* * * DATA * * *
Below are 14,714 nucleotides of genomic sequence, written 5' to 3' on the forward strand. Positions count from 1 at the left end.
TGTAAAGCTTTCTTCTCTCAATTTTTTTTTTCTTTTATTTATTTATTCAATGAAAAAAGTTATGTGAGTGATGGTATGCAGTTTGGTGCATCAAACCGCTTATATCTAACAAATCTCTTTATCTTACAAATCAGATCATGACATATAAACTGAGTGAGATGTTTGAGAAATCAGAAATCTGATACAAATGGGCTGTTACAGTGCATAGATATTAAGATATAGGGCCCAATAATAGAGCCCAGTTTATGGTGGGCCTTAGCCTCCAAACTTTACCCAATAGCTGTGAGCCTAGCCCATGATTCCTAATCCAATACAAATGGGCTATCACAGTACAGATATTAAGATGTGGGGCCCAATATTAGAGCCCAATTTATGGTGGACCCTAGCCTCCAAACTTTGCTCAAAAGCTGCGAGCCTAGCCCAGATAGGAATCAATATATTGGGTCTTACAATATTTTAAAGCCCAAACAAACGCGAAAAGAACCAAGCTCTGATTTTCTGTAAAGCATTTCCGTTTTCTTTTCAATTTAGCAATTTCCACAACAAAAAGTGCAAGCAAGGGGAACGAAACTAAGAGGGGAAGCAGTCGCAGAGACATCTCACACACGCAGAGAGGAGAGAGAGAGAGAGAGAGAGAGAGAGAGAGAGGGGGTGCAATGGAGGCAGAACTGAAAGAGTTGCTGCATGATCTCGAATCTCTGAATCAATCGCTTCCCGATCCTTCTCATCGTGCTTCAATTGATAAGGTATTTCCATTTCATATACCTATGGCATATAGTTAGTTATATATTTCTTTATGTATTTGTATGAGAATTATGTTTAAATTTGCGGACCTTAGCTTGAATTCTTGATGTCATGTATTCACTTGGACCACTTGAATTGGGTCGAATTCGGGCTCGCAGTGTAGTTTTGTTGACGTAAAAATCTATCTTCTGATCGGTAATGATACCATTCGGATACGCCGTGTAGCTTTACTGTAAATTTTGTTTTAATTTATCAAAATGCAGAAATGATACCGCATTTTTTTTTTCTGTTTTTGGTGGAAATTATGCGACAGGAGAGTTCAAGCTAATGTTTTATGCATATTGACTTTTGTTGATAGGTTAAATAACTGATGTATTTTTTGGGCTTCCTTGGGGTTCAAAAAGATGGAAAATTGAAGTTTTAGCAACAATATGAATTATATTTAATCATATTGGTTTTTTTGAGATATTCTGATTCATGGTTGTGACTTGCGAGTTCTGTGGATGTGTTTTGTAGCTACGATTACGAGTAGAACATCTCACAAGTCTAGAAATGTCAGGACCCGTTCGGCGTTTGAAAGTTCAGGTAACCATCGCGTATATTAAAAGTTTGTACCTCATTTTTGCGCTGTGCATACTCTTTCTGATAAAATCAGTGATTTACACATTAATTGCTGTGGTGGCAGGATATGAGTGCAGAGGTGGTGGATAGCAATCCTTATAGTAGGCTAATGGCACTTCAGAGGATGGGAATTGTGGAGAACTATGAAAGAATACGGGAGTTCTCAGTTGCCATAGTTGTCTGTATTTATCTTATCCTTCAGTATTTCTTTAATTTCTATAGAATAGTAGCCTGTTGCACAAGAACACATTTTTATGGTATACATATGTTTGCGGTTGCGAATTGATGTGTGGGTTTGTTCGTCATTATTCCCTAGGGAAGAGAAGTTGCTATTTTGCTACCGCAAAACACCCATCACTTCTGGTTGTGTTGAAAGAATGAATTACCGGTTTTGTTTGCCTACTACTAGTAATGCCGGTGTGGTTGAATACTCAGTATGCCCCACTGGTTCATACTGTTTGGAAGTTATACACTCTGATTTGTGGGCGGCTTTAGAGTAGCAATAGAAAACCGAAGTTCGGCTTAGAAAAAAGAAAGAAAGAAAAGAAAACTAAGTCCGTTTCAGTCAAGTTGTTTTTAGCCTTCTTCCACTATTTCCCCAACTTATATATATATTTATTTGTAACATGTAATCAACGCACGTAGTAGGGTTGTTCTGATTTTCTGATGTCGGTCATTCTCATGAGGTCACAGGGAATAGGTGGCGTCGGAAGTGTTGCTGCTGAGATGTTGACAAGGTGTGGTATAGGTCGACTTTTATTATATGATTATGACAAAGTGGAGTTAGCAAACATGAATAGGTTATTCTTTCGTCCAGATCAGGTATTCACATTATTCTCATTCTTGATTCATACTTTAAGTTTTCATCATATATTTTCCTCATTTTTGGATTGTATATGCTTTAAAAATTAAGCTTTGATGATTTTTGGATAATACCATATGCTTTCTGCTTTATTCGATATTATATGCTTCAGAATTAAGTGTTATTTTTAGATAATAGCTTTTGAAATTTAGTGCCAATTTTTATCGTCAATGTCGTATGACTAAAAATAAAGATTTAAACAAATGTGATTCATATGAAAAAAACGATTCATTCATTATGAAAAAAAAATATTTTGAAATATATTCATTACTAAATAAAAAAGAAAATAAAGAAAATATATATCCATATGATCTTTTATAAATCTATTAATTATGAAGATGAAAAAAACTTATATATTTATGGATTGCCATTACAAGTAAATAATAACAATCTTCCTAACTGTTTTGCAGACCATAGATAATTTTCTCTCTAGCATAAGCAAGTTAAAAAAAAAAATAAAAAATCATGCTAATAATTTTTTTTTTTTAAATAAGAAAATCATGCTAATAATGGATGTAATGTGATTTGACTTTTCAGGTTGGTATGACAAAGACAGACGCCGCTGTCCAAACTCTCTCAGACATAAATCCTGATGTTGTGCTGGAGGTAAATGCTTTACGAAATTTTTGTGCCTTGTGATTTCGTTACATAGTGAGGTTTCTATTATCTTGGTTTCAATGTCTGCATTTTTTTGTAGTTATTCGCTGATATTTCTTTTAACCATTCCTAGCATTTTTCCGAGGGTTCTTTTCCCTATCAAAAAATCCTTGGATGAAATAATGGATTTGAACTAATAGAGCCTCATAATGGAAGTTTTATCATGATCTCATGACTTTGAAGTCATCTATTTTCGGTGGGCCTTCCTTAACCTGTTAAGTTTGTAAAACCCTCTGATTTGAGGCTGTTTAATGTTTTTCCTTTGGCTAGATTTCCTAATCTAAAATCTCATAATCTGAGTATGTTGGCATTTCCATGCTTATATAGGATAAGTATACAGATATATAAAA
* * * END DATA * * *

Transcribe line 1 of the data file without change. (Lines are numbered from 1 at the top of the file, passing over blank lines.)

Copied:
Below are 14,714 nucleotides of genomic sequence, written 5' to 3' on the forward strand. Positions count from 1 at the left end.